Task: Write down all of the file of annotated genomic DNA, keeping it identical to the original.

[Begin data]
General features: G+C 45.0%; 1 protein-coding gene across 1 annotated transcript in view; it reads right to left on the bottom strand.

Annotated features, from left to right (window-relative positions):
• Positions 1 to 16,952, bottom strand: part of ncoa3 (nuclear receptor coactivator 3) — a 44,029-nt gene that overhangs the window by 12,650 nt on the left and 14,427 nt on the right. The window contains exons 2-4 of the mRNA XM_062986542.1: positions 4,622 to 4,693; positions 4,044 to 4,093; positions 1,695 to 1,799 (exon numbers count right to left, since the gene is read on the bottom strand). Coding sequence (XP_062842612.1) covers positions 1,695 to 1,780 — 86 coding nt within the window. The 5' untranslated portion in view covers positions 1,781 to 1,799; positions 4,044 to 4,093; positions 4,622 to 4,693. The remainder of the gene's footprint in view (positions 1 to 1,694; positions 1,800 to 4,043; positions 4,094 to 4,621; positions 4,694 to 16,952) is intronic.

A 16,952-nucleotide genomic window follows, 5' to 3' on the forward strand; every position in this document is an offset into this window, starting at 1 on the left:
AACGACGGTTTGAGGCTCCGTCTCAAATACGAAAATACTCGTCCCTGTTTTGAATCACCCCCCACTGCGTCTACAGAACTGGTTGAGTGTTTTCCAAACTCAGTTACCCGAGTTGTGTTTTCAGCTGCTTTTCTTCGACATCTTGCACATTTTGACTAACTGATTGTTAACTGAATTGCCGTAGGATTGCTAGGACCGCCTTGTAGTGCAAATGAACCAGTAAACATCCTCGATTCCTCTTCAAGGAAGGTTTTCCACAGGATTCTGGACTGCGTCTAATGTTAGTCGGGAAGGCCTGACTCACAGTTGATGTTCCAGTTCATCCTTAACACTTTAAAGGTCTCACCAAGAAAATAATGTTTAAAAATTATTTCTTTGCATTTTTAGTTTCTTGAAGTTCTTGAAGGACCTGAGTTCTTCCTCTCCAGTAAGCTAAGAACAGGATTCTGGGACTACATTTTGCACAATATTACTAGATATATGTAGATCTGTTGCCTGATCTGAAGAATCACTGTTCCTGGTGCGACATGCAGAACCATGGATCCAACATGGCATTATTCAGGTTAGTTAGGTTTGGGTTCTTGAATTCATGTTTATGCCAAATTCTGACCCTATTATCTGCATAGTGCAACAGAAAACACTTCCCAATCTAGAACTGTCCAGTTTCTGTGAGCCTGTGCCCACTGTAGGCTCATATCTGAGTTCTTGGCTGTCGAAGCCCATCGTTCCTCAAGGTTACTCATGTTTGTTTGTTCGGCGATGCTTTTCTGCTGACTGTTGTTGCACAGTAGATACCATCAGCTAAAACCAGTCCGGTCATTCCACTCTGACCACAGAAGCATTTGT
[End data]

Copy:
General features: G+C 45.0%; 1 protein-coding gene across 1 annotated transcript in view; it reads right to left on the bottom strand.

Annotated features, from left to right (window-relative positions):
• Positions 1 to 16,952, bottom strand: part of ncoa3 (nuclear receptor coactivator 3) — a 44,029-nt gene that overhangs the window by 12,650 nt on the left and 14,427 nt on the right. The window contains exons 2-4 of the mRNA XM_062986542.1: positions 4,622 to 4,693; positions 4,044 to 4,093; positions 1,695 to 1,799 (exon numbers count right to left, since the gene is read on the bottom strand). Coding sequence (XP_062842612.1) covers positions 1,695 to 1,780 — 86 coding nt within the window. The 5' untranslated portion in view covers positions 1,781 to 1,799; positions 4,044 to 4,093; positions 4,622 to 4,693. The remainder of the gene's footprint in view (positions 1 to 1,694; positions 1,800 to 4,043; positions 4,094 to 4,621; positions 4,694 to 16,952) is intronic.

A 16,952-nucleotide genomic window follows, 5' to 3' on the forward strand; every position in this document is an offset into this window, starting at 1 on the left:
AACGACGGTTTGAGGCTCCGTCTCAAATACGAAAATACTCGTCCCTGTTTTGAATCACCCCCCACTGCGTCTACAGAACTGGTTGAGTGTTTTCCAAACTCAGTTACCCGAGTTGTGTTTTCAGCTGCTTTTCTTCGACATCTTGCACATTTTGACTAACTGATTGTTAACTGAATTGCCGTAGGATTGCTAGGACCGCCTTGTAGTGCAAATGAACCAGTAAACATCCTCGATTCCTCTTCAAGGAAGGTTTTCCACAGGATTCTGGACTGCGTCTAATGTTAGTCGGGAAGGCCTGACTCACAGTTGATGTTCCAGTTCATCCTTAACACTTTAAAGGTCTCACCAAGAAAATAATGTTTAAAAATTATTTCTTTGCATTTTTAGTTTCTTGAAGTTCTTGAAGGACCTGAGTTCTTCCTCTCCAGTAAGCTAAGAACAGGATTCTGGGACTACATTTTGCACAATATTACTAGATATATGTAGATCTGTTGCCTGATCTGAAGAATCACTGTTCCTGGTGCGACATGCAGAACCATGGATCCAACATGGCATTATTCAGGTTAGTTAGGTTTGGGTTCTTGAATTCATGTTTATGCCAAATTCTGACCCTATTATCTGCATAGTGCAACAGAAAACACTTCCCAATCTAGAACTGTCCAGTTTCTGTGAGCCTGTGCCCACTGTAGGCTCATATCTGAGTTCTTGGCTGTCGAAGCCCATCGTTCCTCAAGGTTACTCATGTTTGTTTGTTCGGCGATGCTTTTCTGCTGACTGTTGTTGCACAGTAGATACCATCAGCTAAAACCAGTCCGGTCATTCCACTCTGACCACAGAAGCATTTGT